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ROSACEAE, the Rose Family by J. Richard Abbott1, Christopher S. Campbell2, Michael B. Burgess3, Keven R. Cushman3, Eric T. Doucette3, & Arthur V. Gilman4. Keywords: Rosaceae, Rubus, Aphanes, Alchemilla, Rhodotypos, Physocarpus, Neillia, Prunus, Exochorda, Dryas, Kerria, Spiraeae, Cotoneaster, Cydonia, Pyrus, Aronia, Chaenomeles, Malus, Amelanchier, Photinia, Pyracantha, Crataegus, Sorbaria, Sorbus, Dasiphora, Rosa, Sibbaldia, Geum, Fragaria, Potentilla, Gillenia, Aruncus, Chamaerhodos, Agrimonia, Poteridium, Poterium, Sanguisorba, Filipendula, Comarum, Argentina, Drymocallis, Flora, Floristics, North America. http://dx.doi.org/1021135/893275471.062.
In the New Manual of Vascular Plants of Northeastern United States and Adjacent Canada the Rosaceae is represented by two hundred thirty-one species. As family treatments are completed for the New Manual, these are being made available as downloadable PDFs. The New Manual is a multi-year project by the New York Botanical Garden to fully revise and update the classic Manual of Vascular Plants of Northeastern United States and Adjacent Canada, Second Edition, by Gleason and Cronquist (1991, NYBG Press), in order to enable identification of all plants growing spontaneously in a vast region comprising portions or entirety of 22 states and 5 Canadian provinces (see map here). These family treatments are indispensable to all those interested having the most up-to-date information for this region of North America's rich botanical resources, serving the vascular plant reference needs especially of students, conservationists, wildlife managers, educators, gardeners, and citizen scientists. For a full list of PDF sections click here.1Author for entire treatment, except Amelanchier.2Author for Amelanchier.3Co-author for Amelanchier.4Co-author for Rosa.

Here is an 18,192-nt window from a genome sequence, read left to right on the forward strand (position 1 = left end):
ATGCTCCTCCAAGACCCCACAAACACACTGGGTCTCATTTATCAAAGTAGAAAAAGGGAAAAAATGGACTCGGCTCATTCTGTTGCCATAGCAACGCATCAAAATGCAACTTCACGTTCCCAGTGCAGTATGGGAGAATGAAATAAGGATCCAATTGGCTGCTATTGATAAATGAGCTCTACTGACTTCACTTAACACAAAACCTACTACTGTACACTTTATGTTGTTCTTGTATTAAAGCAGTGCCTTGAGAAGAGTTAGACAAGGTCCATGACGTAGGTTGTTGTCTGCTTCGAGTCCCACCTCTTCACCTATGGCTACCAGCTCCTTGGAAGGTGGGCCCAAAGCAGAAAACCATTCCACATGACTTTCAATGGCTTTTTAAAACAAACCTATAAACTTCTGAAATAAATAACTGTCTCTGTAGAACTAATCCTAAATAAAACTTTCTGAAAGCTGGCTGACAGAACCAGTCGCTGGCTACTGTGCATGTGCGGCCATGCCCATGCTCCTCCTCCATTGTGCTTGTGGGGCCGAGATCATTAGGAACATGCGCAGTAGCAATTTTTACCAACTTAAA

RobNaczi_Interview_Final_V6 from The New York Botanical Garden on Vimeo.